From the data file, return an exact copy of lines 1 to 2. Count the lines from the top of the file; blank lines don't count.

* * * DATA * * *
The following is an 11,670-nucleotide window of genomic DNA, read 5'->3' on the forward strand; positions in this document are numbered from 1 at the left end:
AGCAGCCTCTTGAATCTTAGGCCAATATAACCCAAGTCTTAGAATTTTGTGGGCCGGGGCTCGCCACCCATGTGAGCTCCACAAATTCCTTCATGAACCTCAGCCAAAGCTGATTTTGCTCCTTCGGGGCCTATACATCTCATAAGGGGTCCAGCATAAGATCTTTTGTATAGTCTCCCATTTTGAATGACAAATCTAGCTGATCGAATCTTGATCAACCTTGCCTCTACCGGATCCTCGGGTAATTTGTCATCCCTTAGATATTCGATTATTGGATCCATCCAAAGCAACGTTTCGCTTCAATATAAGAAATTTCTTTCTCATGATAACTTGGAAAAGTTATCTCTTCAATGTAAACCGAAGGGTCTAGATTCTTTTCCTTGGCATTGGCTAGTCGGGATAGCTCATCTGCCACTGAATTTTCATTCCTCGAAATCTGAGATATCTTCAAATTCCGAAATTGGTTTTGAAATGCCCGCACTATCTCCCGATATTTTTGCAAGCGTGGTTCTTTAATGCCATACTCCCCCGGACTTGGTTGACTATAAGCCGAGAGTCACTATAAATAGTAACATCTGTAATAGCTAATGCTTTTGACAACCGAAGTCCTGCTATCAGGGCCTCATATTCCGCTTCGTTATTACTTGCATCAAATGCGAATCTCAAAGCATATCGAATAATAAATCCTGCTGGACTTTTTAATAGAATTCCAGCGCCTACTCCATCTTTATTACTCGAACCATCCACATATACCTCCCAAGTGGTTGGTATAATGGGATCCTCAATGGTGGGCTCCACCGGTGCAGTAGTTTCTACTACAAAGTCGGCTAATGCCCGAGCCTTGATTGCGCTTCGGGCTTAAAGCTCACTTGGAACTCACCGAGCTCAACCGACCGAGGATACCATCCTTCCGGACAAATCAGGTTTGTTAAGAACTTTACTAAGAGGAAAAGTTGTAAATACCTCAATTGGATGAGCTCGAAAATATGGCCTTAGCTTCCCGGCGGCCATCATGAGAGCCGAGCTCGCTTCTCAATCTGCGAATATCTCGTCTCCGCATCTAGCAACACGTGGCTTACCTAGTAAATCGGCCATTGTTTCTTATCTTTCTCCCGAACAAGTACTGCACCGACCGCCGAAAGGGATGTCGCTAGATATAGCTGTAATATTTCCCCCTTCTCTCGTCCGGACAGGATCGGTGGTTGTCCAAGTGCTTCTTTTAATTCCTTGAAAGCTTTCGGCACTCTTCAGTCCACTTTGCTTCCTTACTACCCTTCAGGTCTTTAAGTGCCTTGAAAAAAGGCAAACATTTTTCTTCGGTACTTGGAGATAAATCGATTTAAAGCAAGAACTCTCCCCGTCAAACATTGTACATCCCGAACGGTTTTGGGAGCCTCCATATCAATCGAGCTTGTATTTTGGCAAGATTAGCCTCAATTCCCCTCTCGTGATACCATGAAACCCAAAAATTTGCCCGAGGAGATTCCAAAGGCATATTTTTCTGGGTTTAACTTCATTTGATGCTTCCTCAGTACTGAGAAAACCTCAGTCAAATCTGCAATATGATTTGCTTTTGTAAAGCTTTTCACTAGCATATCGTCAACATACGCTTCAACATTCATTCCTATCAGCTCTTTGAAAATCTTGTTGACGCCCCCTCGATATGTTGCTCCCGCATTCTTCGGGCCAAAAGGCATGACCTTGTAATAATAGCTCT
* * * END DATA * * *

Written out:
The following is an 11,670-nucleotide window of genomic DNA, read 5'->3' on the forward strand; positions in this document are numbered from 1 at the left end:
AGCAGCCTCTTGAATCTTAGGCCAATATAACCCAAGTCTTAGAATTTTGTGGGCCGGGGCTCGCCACCCATGTGAGCTCCACAAATTCCTTCATGAACCTCAGCCAAAGCTGATTTTGCTCCTTCGGGGCCTATACATCTCATAAGGGGTCCAGCATAAGATCTTTTGTATAGTCTCCCATTTTGAATGACAAATCTAGCTGATCGAATCTTGATCAACCTTGCCTCTACCGGATCCTCGGGTAATTTGTCATCCCTTAGATATTCGATTATTGGATCCATCCAAAGCAACGTTTCGCTTCAATATAAGAAATTTCTTTCTCATGATAACTTGGAAAAGTTATCTCTTCAATGTAAACCGAAGGGTCTAGATTCTTTTCCTTGGCATTGGCTAGTCGGGATAGCTCATCTGCCACTGAATTTTCATTCCTCGAAATCTGAGATATCTTCAAATTCCGAAATTGGTTTTGAAATGCCCGCACTATCTCCCGATATTTTTGCAAGCGTGGTTCTTTAATGCCATACTCCCCCGGACTTGGTTGACTATAAGCCGAGAGTCACTATAAATAGTAACATCTGTAATAGCTAATGCTTTTGACAACCGAAGTCCTGCTATCAGGGCCTCATATTCCGCTTCGTTATTACTTGCATCAAATGCGAATCTCAAAGCATATCGAATAATAAATCCTGCTGGACTTTTTAATAGAATTCCAGCGCCTACTCCATCTTTATTACTCGAACCATCCACATATACCTCCCAAGTGGTTGGTATAATGGGATCCTCAATGGTGGGCTCCACCGGTGCAGTAGTTTCTACTACAAAGTCGGCTAATGCCCGAGCCTTGATTGCGCTTCGGGCTTAAAGCTCACTTGGAACTCACCGAGCTCAACCGACCGAGGATACCATCCTTCCGGACAAATCAGGTTTGTTAAGAACTTTACTAAGAGGAAAAGTTGTAAATACCTCAATTGGATGAGCTCGAAAATATGGCCTTAGCTTCCCGGCGGCCATCATGAGAGCCGAGCTCGCTTCTCAATCTGCGAATATCTCGTCTCCGCATCTAGCAACACGTGGCTTACCTAGTAAATCGGCCATTGTTTCTTATCTTTCTCCCGAACAAGTACTGCACCGACCGCCGAAAGGGATGTCGCTAGATATAGCTGTAATATTTCCCCCTTCTCTCGTCCGGACAGGATCGGTGGTTGTCCAAGTGCTTCTTTTAATTCCTTGAAAGCTTTCGGCACTCTTCAGTCCACTTTGCTTCCTTACTACCCTTCAGGTCTTTAAGTGCCTTGAAAAAAGGCAAACATTTTTCTTCGGTACTTGGAGATAAATCGATTTAAAGCAAGAACTCTCCCCGTCAAACATTGTACATCCCGAACGGTTTTGGGAGCCTCCATATCAATCGAGCTTGTATTTTGGCAAGATTAGCCTCAATTCCCCTCTCGTGATACCATGAAACCCAAAAATTTGCCCGAGGAGATTCCAAAGGCATATTTTTCTGGGTTTAACTTCATTTGATGCTTCCTCAGTACTGAGAAAACCTCAGTCAAATCTGCAATATGATTTGCTTTTGTAAAGCTTTTCACTAGCATATCGTCAACATACGCTTCAACATTCATTCCTATCAGCTCTTTGAAAATCTTGTTGACGCCCCCTCGATATGTTGCTCCCGCATTCTTCGGGCCAAAAGGCATGACCTTGTAATAATAGCTCT